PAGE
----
The release was delayed from August 2019 to March 2020 when a couple of real-life mass shootings made a black-comic take on the issues seem tasteless; then the film attracted condemnation from commentators (including President Trump) who, inevitably, only had bullet points to go on, and wildly mischaracterised the movie.
Like The Invisible Man, Get Out, Ma, Happy Death Day, The Vigil, Freaky and many other mid-budget genre films, The Hunt was produced by Blumhouse, which has a policy of balancing commercial savvy with thematic risk that has often paid off.
Blumhouse makes so many films it can afford to sweep its disappointments (Visions, 2015; The Veil, 2016; The Gallows Act II, 2019) under the carpet – or release them straight to VOD, as they are doing with the ‘Welcome to the Blumhouse’ series, produced by Blumhouse TV in conjunction with Amazon Studios; the first four films in the series (The Lie, Black Box, Nocturne and Evil Eye) debut on Amazon Prime this month. But the company stuck by The Hunt, even if it came out after its moment had passed and wound up playing smaller screens, to thinner audiences than the company’s hardly well-received reboot of Fantasy Island.
Blumhouse probably saw the yield from Invisible Man as a way of balancing the Hunt write-off. It has furthered its relationship with Universal Pictures by scheduling similarly scaled reinventions of the studio’s other monster franchises (Dracula, Wolfman), replacing the proposed ‘Dark Universe’ versions of the characters that was scuppered by the botch of Alex Kurtzman’s The Mummy (2017).
Blumhouse has also signed Rob Savage, creator of the fast turnaround zeitgeist-riding Host (read the interview here), to a three-picture deal. And it can claim to have seen the whole mask war thing coming in its The Purge (2013-) franchise, which continues to interrogate the daggers-drawn state of the nation via slasher-action quickies.
Made for Shudder, a speciality horror streaming service, Host is an interesting case in all sorts of significant ways – though it’s squarely in traditions that are as old as horror itself. Its 56-minute running time would have made a theatrical showing unlikely before lockdown – though its success probably means it will get selected cinema screenings when cult venues reopen.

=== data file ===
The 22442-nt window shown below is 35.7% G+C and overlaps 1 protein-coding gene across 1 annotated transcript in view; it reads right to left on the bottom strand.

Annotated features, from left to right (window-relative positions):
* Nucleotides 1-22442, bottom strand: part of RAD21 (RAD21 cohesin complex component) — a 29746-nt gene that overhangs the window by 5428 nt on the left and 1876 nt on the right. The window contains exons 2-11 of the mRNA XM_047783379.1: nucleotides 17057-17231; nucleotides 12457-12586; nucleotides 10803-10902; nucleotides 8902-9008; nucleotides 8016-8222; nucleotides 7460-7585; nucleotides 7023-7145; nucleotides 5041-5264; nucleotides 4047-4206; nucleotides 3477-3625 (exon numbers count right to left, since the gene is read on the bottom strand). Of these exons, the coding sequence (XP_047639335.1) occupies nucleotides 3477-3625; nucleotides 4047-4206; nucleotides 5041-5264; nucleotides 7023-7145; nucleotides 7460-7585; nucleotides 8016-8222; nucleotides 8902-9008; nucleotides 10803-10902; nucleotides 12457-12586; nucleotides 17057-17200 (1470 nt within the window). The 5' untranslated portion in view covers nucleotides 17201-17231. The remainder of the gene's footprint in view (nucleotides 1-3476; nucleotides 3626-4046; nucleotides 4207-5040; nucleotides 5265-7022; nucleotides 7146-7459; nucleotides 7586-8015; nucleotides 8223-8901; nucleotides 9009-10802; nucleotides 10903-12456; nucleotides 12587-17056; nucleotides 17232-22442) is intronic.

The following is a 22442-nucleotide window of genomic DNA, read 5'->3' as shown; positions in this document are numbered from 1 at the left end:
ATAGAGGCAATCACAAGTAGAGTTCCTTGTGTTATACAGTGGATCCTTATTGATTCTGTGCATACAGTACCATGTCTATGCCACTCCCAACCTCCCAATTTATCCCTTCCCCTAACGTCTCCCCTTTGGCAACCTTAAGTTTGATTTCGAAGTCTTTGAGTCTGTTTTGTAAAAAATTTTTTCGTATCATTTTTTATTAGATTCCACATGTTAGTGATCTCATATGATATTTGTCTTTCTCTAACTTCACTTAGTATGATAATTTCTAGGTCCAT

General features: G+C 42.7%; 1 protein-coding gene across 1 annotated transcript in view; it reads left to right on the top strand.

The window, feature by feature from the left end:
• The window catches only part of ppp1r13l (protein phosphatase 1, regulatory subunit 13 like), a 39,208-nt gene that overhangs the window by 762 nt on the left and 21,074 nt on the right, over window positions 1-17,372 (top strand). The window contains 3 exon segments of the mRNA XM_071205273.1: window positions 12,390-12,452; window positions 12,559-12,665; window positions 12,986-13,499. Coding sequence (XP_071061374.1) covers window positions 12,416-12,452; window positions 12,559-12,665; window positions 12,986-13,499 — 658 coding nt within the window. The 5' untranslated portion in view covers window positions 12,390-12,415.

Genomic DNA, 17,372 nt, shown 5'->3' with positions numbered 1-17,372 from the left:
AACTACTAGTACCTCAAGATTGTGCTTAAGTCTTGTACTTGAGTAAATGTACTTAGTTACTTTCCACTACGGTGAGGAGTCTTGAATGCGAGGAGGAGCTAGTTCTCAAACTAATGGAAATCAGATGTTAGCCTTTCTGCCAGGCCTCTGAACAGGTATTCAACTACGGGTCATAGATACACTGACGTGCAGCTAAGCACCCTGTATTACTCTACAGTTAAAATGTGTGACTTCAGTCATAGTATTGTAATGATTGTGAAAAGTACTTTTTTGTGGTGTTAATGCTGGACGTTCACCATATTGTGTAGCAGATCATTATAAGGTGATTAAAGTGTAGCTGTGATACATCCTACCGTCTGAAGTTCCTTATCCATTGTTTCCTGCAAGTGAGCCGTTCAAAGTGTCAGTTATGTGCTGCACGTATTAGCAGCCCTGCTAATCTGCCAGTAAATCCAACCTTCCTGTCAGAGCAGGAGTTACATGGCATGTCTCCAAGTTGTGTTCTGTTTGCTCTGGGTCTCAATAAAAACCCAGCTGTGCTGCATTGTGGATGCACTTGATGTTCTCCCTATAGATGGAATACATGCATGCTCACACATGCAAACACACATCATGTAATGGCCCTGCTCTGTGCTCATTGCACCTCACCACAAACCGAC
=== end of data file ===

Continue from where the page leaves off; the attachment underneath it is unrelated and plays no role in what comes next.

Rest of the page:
Indeed, one thing it proves is that streaming services don’t need to remain so rigidly attached to formats like the feature film or the TV miniseries when their on-demand model allows space for works that might no longer fit into cinema release or broadcast schedules. Host, a horror film set during a lockdown zoom séance, might once have been a one-off TV play, a form persecuted to extinction by a medium that ceased to see the point in satisfying an audience without hooking them to tune in again next week.
Its success will most likely encourage imitations, rather than inspire other innovations – which, sadly, has generally been the way cinema works, especially in horror. Still, imitations occasionally become mutations – Host is itself in a line of descent from previous found-footage horrors. Among the host of Host knock-offs will be a few gems.
How horror films treat 2020 has yet to be determined. It’s possible we’ll have a raft of movies of all types that acknowledge the Covid crisis the way Spider-Man Far from Home deals with ‘the blip’, the five-year-long period between Thanos wiping out half the population of the Marvel Cinematic Universe in Avengers: Infinity War (2018) and the Avengers bringing all the dissolved people back in Avengers: Endgame (2019).
We’ll get lip service to the narrative/societal shake-up, with moments flagging heroic losses, and then press on with the story that was always on the cards. Or we’ll just ignore the whole thing – Covid, Trump, Brexit, Black Lives Matter, Zoom calls, mask wars, law-breaking in a limited and specific way, social distancing, working from home, climate change, Cats – and tell ghost stories. Horror films that try for topicality risk being The Hunt, after all.
It’s instructive to look at another season when the world was changing rapidly, and note how that filtered into horror films in terms of production and release. A horror mini-boom began with Son of Frankenstein (1939), a sequel-reboot that ended a drought caused by our friends the British Board of Film Censors.
In the non-specific middle European region once ravaged by the Monster (Boris Karloff), villagers are terrified that Wolf von Frankenstein (Basil Rathbone) will resume his father’s experiments – but no one mentions the small matter of imminent world war.
In The Wolf Man (1941), released the week Pearl Harbor was bombed, American-raised Larry Talbot (Lon Chaney Jr) is cursed by a werewolf (Bela Lugosi) when he returns to Wales, where nary a Welsh accent is heard and you can’t tell there’s been a war on for two years. In Frankenstein Meets the Wolf Man (1943), revived Larry crosses Europe to meet the Monster – and, again, no Nazis, no rationing, no bombing.
These films have ‘contemporary’ settings and can’t easily be placed as pre-war stories, but they avoid mention of topical events. Eventually, reality became too big to ignore: an Invisible Man aids the war effort in Invisible Agent (1942) while the Blitz unearths Bela Lugosi in The Return of the Vampire (1943). The war is a backdrop but famous monsters outweigh the passing Nazi menace.
Early-in-the-war horror films set aside the big everyday problems everyone was thinking about so audiences could concentrate on worrying about being mauled by the Wolf Man. Blumhouse has a new Wolfman in development – perhaps the shape of post-Covid horror is already apparent.